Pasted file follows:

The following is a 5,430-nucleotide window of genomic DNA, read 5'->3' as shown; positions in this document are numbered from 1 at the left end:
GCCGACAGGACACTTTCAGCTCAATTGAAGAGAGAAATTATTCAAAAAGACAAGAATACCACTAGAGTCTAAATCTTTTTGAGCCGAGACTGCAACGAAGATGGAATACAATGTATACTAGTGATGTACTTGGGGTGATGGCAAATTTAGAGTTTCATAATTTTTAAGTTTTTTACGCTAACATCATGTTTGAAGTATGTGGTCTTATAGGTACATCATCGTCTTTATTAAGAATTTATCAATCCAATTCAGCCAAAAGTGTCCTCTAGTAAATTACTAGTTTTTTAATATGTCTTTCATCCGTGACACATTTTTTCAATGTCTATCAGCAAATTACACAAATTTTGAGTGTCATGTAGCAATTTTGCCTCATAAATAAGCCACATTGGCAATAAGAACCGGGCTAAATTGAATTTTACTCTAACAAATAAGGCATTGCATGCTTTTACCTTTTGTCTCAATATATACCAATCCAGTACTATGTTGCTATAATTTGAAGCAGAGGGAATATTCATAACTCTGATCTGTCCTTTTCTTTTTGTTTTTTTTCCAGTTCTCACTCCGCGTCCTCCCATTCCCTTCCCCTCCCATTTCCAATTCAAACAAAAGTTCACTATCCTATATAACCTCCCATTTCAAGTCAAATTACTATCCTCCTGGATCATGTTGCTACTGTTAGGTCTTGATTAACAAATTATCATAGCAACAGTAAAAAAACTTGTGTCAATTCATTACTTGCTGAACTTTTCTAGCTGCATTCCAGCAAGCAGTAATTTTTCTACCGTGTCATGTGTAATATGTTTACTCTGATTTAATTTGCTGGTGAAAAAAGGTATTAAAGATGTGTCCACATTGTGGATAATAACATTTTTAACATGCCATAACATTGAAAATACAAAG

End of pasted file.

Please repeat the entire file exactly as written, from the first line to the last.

The following is a 5,430-nucleotide window of genomic DNA, read 5'->3' as shown; positions in this document are numbered from 1 at the left end:
GCCGACAGGACACTTTCAGCTCAATTGAAGAGAGAAATTATTCAAAAAGACAAGAATACCACTAGAGTCTAAATCTTTTTGAGCCGAGACTGCAACGAAGATGGAATACAATGTATACTAGTGATGTACTTGGGGTGATGGCAAATTTAGAGTTTCATAATTTTTAAGTTTTTTACGCTAACATCATGTTTGAAGTATGTGGTCTTATAGGTACATCATCGTCTTTATTAAGAATTTATCAATCCAATTCAGCCAAAAGTGTCCTCTAGTAAATTACTAGTTTTTTAATATGTCTTTCATCCGTGACACATTTTTTCAATGTCTATCAGCAAATTACACAAATTTTGAGTGTCATGTAGCAATTTTGCCTCATAAATAAGCCACATTGGCAATAAGAACCGGGCTAAATTGAATTTTACTCTAACAAATAAGGCATTGCATGCTTTTACCTTTTGTCTCAATATATACCAATCCAGTACTATGTTGCTATAATTTGAAGCAGAGGGAATATTCATAACTCTGATCTGTCCTTTTCTTTTTGTTTTTTTTCCAGTTCTCACTCCGCGTCCTCCCATTCCCTTCCCCTCCCATTTCCAATTCAAACAAAAGTTCACTATCCTATATAACCTCCCATTTCAAGTCAAATTACTATCCTCCTGGATCATGTTGCTACTGTTAGGTCTTGATTAACAAATTATCATAGCAACAGTAAAAAAACTTGTGTCAATTCATTACTTGCTGAACTTTTCTAGCTGCATTCCAGCAAGCAGTAATTTTTCTACCGTGTCATGTGTAATATGTTTACTCTGATTTAATTTGCTGGTGAAAAAAGGTATTAAAGATGTGTCCACATTGTGGATAATAACATTTTTAACATGCCATAACATTGAAAATACAAAG